Conservation Projects

Bird of prey conservation, education and research.

The threats facing bird of prey populations around the world are numerous. A majority of species are under pressure to a lesser or greater extent. Apart from local and/or species specific threats, widespread threats include:

  • poisoning;
  • habitat modification and loss;
  • direct and indirect persecution;
  • the regulated and unregulated use of chemicals toxic to birds of prey and other animals;
  • the proliferation of infrastructure associated with energy (such as wind turbines);
  • and an unsustainable trade in wild birds of prey.

The combined impact of these and other threats presents a poor prognosis for many species. The conservation actions used to defend against these threats are varied and often innovative.

Tracking Egyptian Vultures in Central Asia.

What’s the Problem?

Migration is one of the most dangerous times for birds, and populations of many migratory species are in rapid decline. This is also the case for the Egyptian Vulture, the only true migrant among the Old World vultures, and an Endangered species. There are two distinct populations of Egyptian Vulture, one across Africa, the Middle East and Europe and the other in central and south Asia. A big challenge with conserving migratory species is that birds often encounter different threats in the different areas they spend their time. This can be in the breeding grounds, where they spend the winter, or along their migration routes. The variation in the threats Egyptian Vultures face is well studied for the population in Europe, Middle East and Africa, but very little is known about the threats to Egyptian Vultures that migrate in central Asia.

The project aims to address this critical gap in knowledge, so we can understand the threats they face and how to effectively implement conservation actions for this Endangered species.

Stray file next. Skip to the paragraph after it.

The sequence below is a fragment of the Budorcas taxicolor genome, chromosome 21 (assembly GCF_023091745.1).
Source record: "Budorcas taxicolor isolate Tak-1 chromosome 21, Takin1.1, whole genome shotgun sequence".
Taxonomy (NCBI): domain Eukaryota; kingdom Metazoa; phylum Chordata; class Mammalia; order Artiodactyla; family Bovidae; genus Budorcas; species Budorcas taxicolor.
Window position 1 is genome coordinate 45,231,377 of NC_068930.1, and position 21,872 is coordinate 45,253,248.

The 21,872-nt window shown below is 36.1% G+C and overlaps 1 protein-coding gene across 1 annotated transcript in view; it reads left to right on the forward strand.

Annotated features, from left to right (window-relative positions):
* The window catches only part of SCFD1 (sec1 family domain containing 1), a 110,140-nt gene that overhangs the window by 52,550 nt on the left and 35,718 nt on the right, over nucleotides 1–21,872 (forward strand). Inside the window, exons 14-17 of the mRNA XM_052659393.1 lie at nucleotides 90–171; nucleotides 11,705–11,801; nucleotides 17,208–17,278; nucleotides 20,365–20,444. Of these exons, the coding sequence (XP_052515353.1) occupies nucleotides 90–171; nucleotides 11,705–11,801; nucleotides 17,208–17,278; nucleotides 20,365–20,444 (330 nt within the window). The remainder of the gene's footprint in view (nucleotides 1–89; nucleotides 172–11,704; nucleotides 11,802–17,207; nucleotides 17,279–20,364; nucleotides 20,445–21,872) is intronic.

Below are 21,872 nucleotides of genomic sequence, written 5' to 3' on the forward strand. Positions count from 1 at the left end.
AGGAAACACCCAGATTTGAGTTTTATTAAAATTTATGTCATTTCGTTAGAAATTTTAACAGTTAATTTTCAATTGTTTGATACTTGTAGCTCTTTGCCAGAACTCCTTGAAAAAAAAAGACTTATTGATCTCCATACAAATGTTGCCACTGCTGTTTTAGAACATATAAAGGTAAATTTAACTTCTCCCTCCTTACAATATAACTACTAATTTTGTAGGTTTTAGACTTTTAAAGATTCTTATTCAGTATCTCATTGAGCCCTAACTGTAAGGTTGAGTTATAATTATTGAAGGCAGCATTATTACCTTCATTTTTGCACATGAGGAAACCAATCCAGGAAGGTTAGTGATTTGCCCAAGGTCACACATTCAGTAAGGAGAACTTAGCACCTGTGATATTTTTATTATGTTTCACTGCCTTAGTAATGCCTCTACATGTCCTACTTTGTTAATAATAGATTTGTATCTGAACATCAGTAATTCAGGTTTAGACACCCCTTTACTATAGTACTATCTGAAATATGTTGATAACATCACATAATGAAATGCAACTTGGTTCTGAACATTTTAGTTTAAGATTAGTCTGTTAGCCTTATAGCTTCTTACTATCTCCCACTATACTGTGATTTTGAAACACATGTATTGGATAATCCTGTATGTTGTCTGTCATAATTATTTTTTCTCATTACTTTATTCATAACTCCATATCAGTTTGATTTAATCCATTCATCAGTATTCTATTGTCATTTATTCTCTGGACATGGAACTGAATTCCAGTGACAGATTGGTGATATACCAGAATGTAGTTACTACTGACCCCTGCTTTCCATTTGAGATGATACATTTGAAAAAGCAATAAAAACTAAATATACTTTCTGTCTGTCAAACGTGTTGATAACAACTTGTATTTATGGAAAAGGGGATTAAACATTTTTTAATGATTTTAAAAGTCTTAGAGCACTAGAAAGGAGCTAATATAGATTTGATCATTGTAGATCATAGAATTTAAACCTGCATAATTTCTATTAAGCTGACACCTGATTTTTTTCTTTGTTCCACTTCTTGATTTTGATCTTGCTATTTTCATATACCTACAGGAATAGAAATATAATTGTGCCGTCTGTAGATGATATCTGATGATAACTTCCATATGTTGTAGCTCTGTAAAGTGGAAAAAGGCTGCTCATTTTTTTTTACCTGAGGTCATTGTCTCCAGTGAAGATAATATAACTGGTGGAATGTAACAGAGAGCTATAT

The Project

This exciting project is tracking Egyptian Vulture movements in central Asia for the first time. This invaluable research will help researchers to understand more about this Endangered species and how we can ensure its survival in central Asia.

This research is being carried out in Uzbekistan, as it is the perfect location to focus on migratory birds in the central Asian population and is the only country in central Asia with a recently updated National Action Plan for Egyptian Vultures. Uzbekistan is also at the crossroads of two major migration flyways used by many bird species, so research on migration routes and major threats along those routes is beneficial for a number of birds of prey and other species using the flyways.

The fieldwork takes place in the Kyzylkum desert, where the field team have identified areas where Egyptian Vultures are nesting in order to find young birds to tag. Juvenile birds are fitted with GPS satellite tags just before they fledge from their nest, so their movements as they migrate can be tracked. The tags use cutting-edge satellite telemetry technology to track the birds’ movements, give us multiple GPS points per day, and will last for more than three years. This will provide us with a wealth of extremely valuable data and information about the timings and routes of their migrations.

The project will take place over several years, with plans to tag multiple birds each year, to gather as much data about their movements as possible.

The project started in August 2021, where the team successfully tagged three juvenile birds. The following year, the team was able to tag five more individuals including the first adult, and four more adults in the third year with 12 birds now tagged in total so far. Tagging more adult birds will hopefully give us some useful insights into routes the more experienced birds take during migration. The field team have also found several congregation sites where adults feed around dumpsites as well as new breeding territories in southern Uzbekistan, a vital find for their future conservation.

Project Outcomes

Each of the first juvenile birds that were tagged took very different routes after leaving their nests, with some surprising results! Two of the birds, Arys and Anya, took relatively similar routes, through Turkmenistan, Afghanistan and Pakistan, with both ultimately concluding their inaugural journeys to winter in northern India. Timur, however, took a very different route, with an incredible 6200km journey in total. After leaving Uzbekistan and passing through Turkmenistan, he made a much longer journey further to the west with several stops, pausing in Iran, then continuing around the Persian Gulf through Iraq, Kuwait, Saudi Arabia, eventually reaching Yemen in late November 2021.